This sequel to Luddy’s debut novel (Spelldown, 2008) continues the story of a young woman dealing with family, first love and the urge to escape her small South Carolina hometown in the early 1970s.
Seventeen-year-old Karlene Bridges can’t wait to get out of Red Clover. Her high school career is almost over, and she has a good shot at scholarships at several colleges, including Smith, the alma mater of her mentor and confidante, Mrs. Harrison. Unfortunately, Mrs. Harrison and her family are about to leave town. She’s not the only one leaving: Karlene’s love interest, Billy Ray Jenkins, is off serving in the Navy, and her other male friend, Spencer Randall, who she notices is looking mighty handsome lately, was just drafted. In fact, all the other boys in Red Clover are about to go off to Vietnam or have already died there. Karlene’s only respite from her loneliness lies in the idea of getting out of Red Clover. As a girl bordering on adulthood, she explores the ideas of sex and sexuality while following a deeply feminist philosophy. She’s happy that her older sister is experiencing her first pregnancy, but privately she thinks, “[y]ou’d think Gloria Jean was incubating the New Messiah, the way she and Mama go on about it.” And although her friends, such as Spencer’s sister, Lucinda, eagerly delve into romantic encounters, Karlene realizes the importance of protecting herself from an early or unplanned pregnancy; she takes to heart Mrs. Harrison’s admonition that “making love is dangerous for a woman, more so than for a man.” References to popular music, films and events of the time help illustrate the story’s themes, although younger readers may not immediately recognize them all. Luddy’s quick-witted, perceptive dialogue (“Sometimes lyrics brood in my heart. Sometimes they pop into my brain, but this one started in my epidermis”) breathes life into Karlene’s precocious personality. Anyone who’s experienced the restlessness of young adulthood will identify with Karlene’s yearning to leave her small town behind. However, Red Clover also seems to be the kind of place to which Karlene will happily return someday. Fans of Luddy’s first novel will be glad to have that opportunity here.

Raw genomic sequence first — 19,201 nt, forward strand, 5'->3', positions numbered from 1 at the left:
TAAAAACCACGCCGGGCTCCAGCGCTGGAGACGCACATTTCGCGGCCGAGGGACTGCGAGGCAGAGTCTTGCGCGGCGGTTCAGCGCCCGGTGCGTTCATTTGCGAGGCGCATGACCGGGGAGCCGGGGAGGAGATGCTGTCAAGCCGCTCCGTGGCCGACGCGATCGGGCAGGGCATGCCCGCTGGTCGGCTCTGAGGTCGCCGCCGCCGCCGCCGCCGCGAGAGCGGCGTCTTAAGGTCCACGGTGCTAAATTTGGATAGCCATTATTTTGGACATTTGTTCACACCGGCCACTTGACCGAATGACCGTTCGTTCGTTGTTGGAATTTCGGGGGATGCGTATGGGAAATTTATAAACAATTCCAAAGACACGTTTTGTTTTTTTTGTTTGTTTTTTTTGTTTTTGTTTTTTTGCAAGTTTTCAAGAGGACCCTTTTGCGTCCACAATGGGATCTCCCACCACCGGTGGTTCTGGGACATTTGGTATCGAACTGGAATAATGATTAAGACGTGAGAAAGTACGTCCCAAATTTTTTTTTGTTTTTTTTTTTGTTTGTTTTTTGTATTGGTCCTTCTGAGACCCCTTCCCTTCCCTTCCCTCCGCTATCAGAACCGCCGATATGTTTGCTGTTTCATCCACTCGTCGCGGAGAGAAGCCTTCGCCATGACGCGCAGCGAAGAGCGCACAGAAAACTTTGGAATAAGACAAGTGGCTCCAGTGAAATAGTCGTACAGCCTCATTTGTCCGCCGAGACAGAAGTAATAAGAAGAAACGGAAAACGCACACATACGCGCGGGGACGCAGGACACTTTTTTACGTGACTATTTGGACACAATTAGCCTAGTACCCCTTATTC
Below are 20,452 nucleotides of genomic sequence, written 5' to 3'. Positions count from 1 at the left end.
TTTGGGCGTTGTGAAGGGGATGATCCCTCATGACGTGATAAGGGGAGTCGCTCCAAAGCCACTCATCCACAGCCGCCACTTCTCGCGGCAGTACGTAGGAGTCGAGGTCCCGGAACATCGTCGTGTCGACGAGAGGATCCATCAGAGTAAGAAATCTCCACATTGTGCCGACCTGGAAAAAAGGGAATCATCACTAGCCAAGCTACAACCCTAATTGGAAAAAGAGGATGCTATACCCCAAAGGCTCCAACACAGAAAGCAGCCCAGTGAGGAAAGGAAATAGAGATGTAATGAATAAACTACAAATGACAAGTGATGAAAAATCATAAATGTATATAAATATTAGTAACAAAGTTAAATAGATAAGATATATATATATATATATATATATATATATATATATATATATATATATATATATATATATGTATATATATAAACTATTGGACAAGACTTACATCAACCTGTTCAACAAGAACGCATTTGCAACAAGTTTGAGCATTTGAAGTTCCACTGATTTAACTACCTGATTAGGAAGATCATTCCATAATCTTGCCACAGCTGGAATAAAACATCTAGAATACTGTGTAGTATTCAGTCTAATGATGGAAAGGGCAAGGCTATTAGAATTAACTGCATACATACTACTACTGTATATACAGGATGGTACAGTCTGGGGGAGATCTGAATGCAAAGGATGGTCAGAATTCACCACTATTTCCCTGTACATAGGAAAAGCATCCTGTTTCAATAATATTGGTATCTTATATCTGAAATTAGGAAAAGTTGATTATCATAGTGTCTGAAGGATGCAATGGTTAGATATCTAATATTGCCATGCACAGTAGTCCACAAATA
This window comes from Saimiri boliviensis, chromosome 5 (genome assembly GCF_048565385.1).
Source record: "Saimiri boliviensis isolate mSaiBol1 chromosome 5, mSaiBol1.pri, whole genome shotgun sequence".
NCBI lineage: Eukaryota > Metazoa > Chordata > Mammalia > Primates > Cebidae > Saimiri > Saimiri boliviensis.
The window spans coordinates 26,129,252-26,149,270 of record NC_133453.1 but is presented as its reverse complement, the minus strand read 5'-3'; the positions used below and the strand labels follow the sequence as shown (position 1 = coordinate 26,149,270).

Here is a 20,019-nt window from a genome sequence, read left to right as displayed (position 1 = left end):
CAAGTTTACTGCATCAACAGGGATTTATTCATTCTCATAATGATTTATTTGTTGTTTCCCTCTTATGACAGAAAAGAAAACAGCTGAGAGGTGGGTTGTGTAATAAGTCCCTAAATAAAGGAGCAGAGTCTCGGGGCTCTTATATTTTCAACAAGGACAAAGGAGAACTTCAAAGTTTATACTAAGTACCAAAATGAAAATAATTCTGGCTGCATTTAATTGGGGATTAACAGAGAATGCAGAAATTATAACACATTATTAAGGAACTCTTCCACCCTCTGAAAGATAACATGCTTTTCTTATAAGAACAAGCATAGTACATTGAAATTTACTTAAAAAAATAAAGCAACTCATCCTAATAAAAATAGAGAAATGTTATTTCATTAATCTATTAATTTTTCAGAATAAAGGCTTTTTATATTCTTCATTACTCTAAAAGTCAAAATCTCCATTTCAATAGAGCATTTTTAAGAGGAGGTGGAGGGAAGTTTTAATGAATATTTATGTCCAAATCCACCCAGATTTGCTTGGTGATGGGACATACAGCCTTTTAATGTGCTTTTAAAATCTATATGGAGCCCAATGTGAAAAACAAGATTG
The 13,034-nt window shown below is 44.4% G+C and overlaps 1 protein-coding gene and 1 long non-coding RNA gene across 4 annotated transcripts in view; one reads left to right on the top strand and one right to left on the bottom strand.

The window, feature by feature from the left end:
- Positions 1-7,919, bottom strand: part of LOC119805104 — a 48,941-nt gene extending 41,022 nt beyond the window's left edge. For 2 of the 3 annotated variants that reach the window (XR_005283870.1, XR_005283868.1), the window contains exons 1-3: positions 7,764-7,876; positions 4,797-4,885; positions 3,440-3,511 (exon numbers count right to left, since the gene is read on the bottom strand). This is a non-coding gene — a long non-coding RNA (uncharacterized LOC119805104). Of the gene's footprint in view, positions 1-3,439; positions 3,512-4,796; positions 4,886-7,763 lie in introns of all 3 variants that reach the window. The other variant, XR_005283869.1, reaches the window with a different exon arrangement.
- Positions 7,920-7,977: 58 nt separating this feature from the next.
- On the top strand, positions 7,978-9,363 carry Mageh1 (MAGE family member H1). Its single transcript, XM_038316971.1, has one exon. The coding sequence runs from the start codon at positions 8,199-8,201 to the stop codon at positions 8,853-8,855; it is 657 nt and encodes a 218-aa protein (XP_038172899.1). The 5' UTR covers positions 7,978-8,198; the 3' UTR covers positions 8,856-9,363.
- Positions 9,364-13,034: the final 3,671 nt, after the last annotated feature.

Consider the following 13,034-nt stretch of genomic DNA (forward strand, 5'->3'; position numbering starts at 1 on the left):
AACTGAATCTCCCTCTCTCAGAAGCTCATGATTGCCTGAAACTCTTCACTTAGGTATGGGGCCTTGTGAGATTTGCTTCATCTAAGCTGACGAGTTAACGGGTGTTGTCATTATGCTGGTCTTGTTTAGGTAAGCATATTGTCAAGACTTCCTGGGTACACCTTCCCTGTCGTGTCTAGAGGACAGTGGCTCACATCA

A charmingly perceptive follow-up that should appeal to both teenagers and adults.